The Indus Valley Civilisation integrated city planning with natural landscapes, using local materials and sustainable construction techniques. They understood seasonal patterns and resources, promoting sustainable urban living.

By integrating ancient principles with modern innovations, cities can achieve resilient and eco-friendly urban development. In fact, modern cities are surpassing the Indus Valley Civilisation’s sustainable practices by not only using local materials but also by implementing advanced technologies for energy efficiency and waste management. Modern smart cities are increasingly embracing green building materials, renewable energy sources, and energy-efficient infrastructure. Copenhagen‘s Nordhavn district aims for carbon neutrality through innovative design and sustainable practices.

The cities of the Indus Valley Civilisation, with their advanced drainage systems and public baths, set a high standard for public health. They managed waste efficiently, minimising health risks. The smart cities of today are taking this legacy forward by improving public health standards with advanced sanitation systems. Singapore‘s Deep Tunnel Sewerage System, for instance, uses technology to manage waste effectively and maintain high hygiene standards.

The communal spaces like public baths and assembly halls in the Indus Valley Civilisation ensured social cohesion and community engagement. In the similar manner, Ancient Greek plazas also served as central meeting places for civic interaction. The “Eixample” grid pattern in Barcelona, redesigned with smart infrastructure like superblocks, enhances community connectivity and walkability.

Web 3.0 Technologies: A saviour or lifeline for the ancient Indus civilisation?

Imagine if the ancient Indus Valley Civilisation had access to Web 3.0 technologies like AI, blockchain, and the metaverse. These tools could have significantly bolstered their resilience and recovery from calamities or environmental challenges that contributed to their decline. Here’s a glimpse of how these technologies could have made a difference:

Illustration of Ancient Civilisation and Web3.0, Image generated using AI tools

It uses artificial intelligence (AI), predictive modelling, and data analysis to forecast environmental changes, natural disasters, and resource depletion and develop better preparedness and mitigation strategies. It also emphasises the role of machine learning algorithms in optimising resource allocation, urban planning, and infrastructure maintenance to build sustainable and resilient cities.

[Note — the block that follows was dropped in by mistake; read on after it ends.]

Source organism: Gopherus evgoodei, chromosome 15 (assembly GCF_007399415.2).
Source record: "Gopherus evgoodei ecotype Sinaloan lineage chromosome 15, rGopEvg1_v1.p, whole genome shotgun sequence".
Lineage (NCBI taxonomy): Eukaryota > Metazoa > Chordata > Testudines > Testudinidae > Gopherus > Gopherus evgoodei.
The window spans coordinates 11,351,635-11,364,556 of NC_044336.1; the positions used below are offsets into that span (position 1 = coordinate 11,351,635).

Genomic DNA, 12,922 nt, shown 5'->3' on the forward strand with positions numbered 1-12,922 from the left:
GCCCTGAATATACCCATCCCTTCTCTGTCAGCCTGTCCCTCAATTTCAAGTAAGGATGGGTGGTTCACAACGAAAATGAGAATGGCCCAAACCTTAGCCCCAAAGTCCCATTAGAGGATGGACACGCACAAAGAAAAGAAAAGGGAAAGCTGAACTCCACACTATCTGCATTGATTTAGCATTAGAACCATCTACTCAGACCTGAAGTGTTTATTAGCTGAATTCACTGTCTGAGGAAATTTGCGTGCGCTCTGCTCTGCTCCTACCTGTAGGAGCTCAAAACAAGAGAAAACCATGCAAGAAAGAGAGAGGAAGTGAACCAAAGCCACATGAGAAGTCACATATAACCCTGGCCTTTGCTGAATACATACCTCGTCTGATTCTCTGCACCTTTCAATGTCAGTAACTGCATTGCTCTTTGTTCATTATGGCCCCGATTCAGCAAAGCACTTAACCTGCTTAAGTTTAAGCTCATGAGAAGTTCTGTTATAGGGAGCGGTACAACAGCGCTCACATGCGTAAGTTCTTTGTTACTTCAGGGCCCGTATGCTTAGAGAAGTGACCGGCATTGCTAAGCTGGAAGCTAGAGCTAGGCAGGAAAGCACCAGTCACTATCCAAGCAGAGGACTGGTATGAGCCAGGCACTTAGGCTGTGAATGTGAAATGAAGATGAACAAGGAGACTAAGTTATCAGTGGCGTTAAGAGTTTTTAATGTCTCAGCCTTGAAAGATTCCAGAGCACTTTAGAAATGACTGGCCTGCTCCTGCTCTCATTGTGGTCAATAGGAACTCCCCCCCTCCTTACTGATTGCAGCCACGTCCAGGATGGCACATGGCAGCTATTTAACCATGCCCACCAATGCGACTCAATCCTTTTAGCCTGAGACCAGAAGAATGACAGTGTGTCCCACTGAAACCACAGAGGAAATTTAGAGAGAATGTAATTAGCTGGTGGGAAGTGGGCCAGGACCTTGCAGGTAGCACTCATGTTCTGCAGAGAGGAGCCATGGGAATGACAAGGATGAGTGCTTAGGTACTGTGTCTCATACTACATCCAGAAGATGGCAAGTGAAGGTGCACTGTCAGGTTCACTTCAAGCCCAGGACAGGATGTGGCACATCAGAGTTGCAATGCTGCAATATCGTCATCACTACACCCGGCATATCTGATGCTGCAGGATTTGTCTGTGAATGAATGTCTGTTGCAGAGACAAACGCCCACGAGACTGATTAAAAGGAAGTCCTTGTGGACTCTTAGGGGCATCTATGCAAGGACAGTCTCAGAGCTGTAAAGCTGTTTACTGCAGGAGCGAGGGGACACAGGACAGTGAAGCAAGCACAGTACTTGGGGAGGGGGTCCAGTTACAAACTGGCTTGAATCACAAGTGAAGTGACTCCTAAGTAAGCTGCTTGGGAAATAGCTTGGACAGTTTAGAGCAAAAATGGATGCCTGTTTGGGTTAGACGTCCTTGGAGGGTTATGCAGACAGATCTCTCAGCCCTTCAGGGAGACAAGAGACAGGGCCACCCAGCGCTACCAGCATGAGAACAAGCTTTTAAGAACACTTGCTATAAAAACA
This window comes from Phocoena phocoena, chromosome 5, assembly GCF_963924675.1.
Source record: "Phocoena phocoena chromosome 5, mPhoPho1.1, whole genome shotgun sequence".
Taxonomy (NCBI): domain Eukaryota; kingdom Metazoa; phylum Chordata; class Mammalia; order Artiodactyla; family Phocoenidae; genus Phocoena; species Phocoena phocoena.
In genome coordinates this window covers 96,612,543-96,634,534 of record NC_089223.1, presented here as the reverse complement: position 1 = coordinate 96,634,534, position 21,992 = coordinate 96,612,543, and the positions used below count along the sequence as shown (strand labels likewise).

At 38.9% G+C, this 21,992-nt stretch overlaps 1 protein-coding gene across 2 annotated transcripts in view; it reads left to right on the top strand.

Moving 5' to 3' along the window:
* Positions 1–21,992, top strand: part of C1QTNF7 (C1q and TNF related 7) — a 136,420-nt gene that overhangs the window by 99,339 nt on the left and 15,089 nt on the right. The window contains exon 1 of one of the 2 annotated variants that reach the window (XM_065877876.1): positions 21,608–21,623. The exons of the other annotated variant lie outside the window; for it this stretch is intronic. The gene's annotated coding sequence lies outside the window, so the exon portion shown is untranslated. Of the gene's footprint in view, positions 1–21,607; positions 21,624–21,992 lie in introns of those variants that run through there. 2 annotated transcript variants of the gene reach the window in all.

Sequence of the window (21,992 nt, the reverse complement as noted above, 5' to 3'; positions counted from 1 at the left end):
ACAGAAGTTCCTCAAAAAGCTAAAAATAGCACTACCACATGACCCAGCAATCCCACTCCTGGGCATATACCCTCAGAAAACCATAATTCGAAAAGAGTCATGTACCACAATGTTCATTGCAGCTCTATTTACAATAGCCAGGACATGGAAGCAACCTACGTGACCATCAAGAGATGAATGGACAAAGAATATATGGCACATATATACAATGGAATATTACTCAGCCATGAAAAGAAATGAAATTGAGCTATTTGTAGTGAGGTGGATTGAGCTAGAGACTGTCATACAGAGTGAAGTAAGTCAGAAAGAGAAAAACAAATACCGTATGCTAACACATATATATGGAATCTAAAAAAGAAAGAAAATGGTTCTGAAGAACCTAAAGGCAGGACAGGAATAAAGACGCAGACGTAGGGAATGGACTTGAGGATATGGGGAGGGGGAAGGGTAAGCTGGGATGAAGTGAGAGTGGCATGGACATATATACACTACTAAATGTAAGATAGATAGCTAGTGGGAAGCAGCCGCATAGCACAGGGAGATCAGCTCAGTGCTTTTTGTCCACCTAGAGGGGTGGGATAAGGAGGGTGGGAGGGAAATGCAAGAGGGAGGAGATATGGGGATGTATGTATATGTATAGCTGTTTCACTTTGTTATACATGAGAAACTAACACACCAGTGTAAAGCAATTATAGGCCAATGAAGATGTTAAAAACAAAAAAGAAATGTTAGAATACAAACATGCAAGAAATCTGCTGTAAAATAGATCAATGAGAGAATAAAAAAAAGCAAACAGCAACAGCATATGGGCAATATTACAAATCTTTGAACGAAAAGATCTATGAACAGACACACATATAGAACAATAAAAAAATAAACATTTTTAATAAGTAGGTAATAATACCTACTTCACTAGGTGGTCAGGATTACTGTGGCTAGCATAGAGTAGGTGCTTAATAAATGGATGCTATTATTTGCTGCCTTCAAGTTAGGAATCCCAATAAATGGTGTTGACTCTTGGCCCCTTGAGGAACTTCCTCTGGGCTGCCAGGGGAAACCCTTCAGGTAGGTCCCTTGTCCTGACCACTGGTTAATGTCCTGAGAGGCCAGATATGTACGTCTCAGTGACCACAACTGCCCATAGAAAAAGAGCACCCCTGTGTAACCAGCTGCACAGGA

Blockchain and decentralised systems could benefit governance for inclusive decision-making during crises, tokenisation and incentive mechanisms for collective efforts in environmental conservation and disaster management, and immutable record-keeping for preserving crucial data and knowledge for future generations.

Metaverse and digital twins are used to create virtual replicas of Indus cities for simulations and urban planning, immersive environments for disaster preparedness training, and 3D visualisations of symmetrical or mirrored digital cities to preserve and study the architectural marvels of the Indus Civilisation.

The Future of Smart Cities: Why is a historical perspective necessary?

Incorporating historical insights into smart city planning ensures that these urban areas are not only technologically advanced but also culturally rich and resilient. By learning from the past, cities can develop infrastructure and systems that are both innovative and rooted in time-tested practices.

People need to be involved in making smart cities because these cities are mainly for the people who live and work there. That’s why it’s so important for citizens to have a say in the planning, design, and carrying out of smart city projects. Their opinions and ideas are key to the success of these projects. They can get involved by attending community meetings, filling out surveys, and taking part in other outreach activities.